8 handy tips for fall leaf removal.

Raking leaves in the fall with a metal rake.There’s so much to love about fall in Indiana. The beautiful leaf colors, apple orchards, hayrides, football games, pumpkin spice lattes—the list goes on. But here’s one thing that’s probably not on your list of favorite fall activities: leaf removal.

Lucky for you, we’ve put together a handy guide with a few tips on how to make this year’s leaf removal process a little less painful—and a lot more efficient.

1. Use a leaf blower. Depending on the size of your lawn, a leaf blower can help you save some time—and your lower back from all that raking. If you’re looking to purchase a blower, check out a battery-powered model instead of a gas-powered or plug-in option. Today’s battery-powered leaf blowers have plenty of juice, and you won’t have to worry about filling up a gas can or tripping over cords.

2. A good rake goes a long way. If you decide to rake, it’s worth it to spend a few extra dollars on a nice one. Not only will it last longer, it will make your job easier. Try and find rakes that are made of mostly metal and wood, and that have comfortable grips. Plastic rakes can work as long as the plastic is thick and durable.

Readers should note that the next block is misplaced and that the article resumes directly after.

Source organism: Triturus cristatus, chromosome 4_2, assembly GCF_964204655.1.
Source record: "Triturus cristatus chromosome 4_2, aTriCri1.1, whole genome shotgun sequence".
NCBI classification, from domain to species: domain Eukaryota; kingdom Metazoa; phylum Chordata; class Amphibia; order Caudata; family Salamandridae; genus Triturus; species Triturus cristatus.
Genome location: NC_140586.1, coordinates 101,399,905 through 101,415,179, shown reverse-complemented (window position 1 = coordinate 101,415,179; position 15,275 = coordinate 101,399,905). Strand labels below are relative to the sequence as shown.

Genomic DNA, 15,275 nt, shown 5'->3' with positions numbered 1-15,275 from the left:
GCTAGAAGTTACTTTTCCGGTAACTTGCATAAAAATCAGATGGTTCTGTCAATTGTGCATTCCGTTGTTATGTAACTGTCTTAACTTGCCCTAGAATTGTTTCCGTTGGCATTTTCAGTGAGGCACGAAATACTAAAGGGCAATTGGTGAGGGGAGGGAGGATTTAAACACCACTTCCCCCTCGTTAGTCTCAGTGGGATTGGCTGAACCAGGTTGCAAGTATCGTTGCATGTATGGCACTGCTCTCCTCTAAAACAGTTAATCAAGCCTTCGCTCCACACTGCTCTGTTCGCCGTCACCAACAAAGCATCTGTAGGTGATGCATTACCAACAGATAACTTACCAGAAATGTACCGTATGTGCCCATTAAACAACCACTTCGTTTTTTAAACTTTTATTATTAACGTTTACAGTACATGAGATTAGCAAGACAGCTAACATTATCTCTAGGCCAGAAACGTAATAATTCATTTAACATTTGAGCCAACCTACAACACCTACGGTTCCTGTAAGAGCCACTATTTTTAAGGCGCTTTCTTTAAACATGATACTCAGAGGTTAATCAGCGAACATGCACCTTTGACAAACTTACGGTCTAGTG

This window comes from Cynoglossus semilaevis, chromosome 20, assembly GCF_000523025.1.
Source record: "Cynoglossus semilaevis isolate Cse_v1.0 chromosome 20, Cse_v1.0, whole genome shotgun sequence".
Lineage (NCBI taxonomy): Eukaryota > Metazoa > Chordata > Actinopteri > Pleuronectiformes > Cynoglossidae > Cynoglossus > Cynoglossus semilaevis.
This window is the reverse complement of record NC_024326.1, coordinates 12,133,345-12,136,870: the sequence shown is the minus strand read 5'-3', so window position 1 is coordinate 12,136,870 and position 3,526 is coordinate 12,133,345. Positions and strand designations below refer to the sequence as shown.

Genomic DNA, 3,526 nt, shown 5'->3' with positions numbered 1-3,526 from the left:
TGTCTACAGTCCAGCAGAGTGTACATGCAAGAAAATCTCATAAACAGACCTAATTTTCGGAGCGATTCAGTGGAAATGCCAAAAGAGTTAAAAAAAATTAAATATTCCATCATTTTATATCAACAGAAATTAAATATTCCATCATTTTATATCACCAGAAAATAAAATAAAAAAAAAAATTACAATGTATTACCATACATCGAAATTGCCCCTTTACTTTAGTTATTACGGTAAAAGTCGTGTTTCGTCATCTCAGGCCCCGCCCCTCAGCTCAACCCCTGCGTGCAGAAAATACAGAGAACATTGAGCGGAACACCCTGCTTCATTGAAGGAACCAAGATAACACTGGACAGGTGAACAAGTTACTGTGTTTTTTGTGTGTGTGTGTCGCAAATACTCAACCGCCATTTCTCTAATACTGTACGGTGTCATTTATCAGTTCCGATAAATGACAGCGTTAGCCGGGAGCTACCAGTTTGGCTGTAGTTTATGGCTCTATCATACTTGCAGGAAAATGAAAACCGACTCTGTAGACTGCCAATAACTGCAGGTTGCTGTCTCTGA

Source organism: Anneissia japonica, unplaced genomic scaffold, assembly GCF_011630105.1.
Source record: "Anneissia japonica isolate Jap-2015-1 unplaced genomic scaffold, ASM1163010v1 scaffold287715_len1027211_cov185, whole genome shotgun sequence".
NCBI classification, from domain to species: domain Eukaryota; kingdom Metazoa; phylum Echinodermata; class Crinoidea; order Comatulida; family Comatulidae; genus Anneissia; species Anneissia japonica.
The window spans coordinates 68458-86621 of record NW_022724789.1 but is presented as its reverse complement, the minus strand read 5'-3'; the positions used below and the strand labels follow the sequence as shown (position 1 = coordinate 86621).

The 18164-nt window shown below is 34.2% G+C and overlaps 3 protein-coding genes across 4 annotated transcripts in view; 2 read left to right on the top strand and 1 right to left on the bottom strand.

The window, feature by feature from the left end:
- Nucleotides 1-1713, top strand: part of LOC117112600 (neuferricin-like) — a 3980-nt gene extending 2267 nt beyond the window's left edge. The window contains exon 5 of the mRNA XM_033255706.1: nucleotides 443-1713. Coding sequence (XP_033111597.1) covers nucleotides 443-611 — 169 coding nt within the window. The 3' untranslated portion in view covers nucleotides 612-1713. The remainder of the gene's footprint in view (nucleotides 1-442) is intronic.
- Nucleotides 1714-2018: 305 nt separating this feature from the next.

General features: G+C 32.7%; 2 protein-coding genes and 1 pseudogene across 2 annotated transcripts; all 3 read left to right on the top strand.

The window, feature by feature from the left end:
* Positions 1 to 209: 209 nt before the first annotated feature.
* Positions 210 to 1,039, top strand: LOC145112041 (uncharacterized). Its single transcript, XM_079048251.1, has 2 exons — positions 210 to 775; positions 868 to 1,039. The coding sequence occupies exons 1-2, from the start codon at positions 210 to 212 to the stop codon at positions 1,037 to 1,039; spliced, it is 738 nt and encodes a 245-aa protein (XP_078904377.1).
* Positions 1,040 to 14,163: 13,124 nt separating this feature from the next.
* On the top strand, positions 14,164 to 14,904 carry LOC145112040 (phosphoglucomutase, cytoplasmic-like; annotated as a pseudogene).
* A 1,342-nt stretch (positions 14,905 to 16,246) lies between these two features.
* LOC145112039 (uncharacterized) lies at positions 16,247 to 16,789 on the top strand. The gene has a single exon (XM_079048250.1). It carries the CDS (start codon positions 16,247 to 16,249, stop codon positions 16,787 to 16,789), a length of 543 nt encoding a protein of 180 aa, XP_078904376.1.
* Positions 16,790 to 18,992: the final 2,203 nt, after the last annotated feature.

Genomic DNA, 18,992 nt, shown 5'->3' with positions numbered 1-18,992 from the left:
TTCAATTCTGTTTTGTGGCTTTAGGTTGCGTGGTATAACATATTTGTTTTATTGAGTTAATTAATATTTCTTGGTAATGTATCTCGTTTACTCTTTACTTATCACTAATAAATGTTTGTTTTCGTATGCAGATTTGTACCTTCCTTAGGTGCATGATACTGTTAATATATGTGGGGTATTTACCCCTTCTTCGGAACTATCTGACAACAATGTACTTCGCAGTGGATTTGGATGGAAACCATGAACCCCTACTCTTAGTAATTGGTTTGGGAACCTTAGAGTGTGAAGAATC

3. Mow those leaves. Many people forget that lawn mowers can be excellent leaf removal tools. Even if you don’t have a mulching lawnmower, you can run over fallen leaves and bag them—but a mulching lawnmower will make the process faster and easier.

4. Skip the wet weather. Raking when it’s wet outside isn’t just miserable, it’s also messy and inefficient. For starters, wet leaves are much heavier than dry leaves, which makes bagging them a chore. They also can be slippery, and it’s easier to tear up your lawn and garden beds with a rake when the ground is wet.

5. Use a tarp for cleanup. Raking or blowing leaves onto a big tarp is a great way to save time when bagging. Simply put a tarp down in an area that’s already been raked or doesn’t have many fallen leaves, and rake or blow the leaves into a big pile on the tarp. This makes gathering the leaves a snap—and you can even buy custom leaf-raking tarps with elevated edges to keep leaves from blowing around.

6. Put the kids to work. Most children have excellent raking abilities. If you have kids, put those abilities to good use—then sit back, relax, and enjoy the free labor.

7. Start at the right time. You should start raking after roughly 30% of leaves have fallen off of trees. This will help ensure you get a good head start and won’t let too many leaves pile up, but it will also give you plenty to do. After your first cleanup of the season, you should plan on leaf removal once every week or two depending on the number of trees in your yard.

8. Make a compost pile. A big pile of leaves is one of the best ways to start a compost pile, because they’re full of nutrients that can help other plants grow. Be sure to add things like grass trimmings, food scraps, organic manure, and even dryer lint to your compost pile for best results.

By following these tips, your fall leaf removal should be a snap. But if you’d rather the pros handle your leaf removal as part of an ongoing landscape maintenance plan, we’d love to help. Contact us today to learn more.

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